Characteristic #2: Positive Perspectives on Parents and Families
Culture is the way we interpret the world. The culturally responsive teacher understands that each student comes to school with abundant knowledge that is rooted in their family’s culture. They also know that when instruction is rooted in these Funds of Knowledge (Moll, Amanti, Neff, and González, 1992) we create more meaningful relationships with our students and they can make deeper, relevant connections to academic content.
Characteristic #3: Communication of High Expectations
The culturally responsive teacher creates a rigorous and relevant learning environment that is rooted in relationships. They are warm demanders (Kleinfeld, 1975), communicating outrageous love to their students, while pushing them to be excellent. As Zaretta Hammond (2015) puts it, “Personal warmth and authentic concern exhibited by the teacher earns [them] the right to demand engagement and effort” (p. 98). This is different from the authoritarian teacher who simply demands compliance or, at the other end of the spectrum, the permissive teacher who is often overly sympathetic, accommodating, and inconsistent.
Characteristic #4: Relevant Curriculum
The culturally responsive teacher creates integrated, cross curricular, rigorous, student centered learning experiences. Such curricula allows students to apply their skills to situations and problems that occur in the world beyond the classroom. It demands all students develop higher order thinking skills (HOTS) and provides students opportunities to be self-reflective and hone their communication skills. This is precisely what the RPS Graduate Profile is about! Culturally Responsive educators recognize that such a curriculum requires a learning environment that supports risk taking and assessment policies that allow for authentic growth. They also recognize the importance of diverse perspectives and provide materials that authentically reflect the cultures of their students.
So now what?
Take some time to reflect on these characteristics and how they may look in your classroom. You may be surprised to see how many ways you are already engaging in culturally responsive practices. Then, choose a couple more to try. If you aren’t sure where to start, reach out to your building’s instructional coaches and CLRT Teacher Leaders. Reach out to C & I and lean on your IAs. We are here for you! The journey toward educational equity is challenging and complex but also affirming and hopeful and we don’t need to walk the path alone.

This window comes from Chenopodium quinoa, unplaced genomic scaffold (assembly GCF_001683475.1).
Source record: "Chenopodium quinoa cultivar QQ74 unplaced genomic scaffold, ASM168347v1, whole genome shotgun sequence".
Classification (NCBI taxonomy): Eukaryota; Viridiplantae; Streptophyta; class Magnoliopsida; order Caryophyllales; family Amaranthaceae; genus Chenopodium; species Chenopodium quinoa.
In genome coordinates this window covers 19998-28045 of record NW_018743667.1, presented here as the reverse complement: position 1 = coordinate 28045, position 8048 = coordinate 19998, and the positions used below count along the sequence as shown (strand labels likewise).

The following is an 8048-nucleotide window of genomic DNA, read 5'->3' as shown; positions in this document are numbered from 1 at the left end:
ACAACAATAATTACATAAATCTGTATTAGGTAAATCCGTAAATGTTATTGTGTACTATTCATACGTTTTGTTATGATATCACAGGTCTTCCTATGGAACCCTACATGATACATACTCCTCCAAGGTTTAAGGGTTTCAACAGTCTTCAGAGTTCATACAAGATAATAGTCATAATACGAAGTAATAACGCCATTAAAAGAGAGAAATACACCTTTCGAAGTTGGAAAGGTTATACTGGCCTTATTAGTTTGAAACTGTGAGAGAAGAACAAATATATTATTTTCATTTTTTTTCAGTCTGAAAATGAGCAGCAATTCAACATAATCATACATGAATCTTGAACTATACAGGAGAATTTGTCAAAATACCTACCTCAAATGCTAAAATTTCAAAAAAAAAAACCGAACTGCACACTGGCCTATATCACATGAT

Hammond, Z., & Jackson, Y. (2015). Culturally responsive teaching and the brain: Promoting authentic engagement and rigor among culturally and linguistically diverse students.
Kleinfeld, J. (1975). Effective teachers of Eskimo and Indian students. School Review, 83, 301–344.
Moll, L. C., Amanti, C., Neff, D., & Gonzalez, N. (1992). Funds of knowledge for teaching: Using a qualitative approach to connect homes and classrooms. Theory into Practice, 31, 132-141.
This post brought to you by Kimberly Eversman, E-12 Equity Implementation Associate
Teachers in Rochester Public Schools are engaging in a learning year around the Grading for Learning principles which will be implemented district-wide next year. So why shouldn’t we grade homework? Stef Whitney, Secondary Implementation Associate, compiled some data which helps explain the inequity involved in grading homework.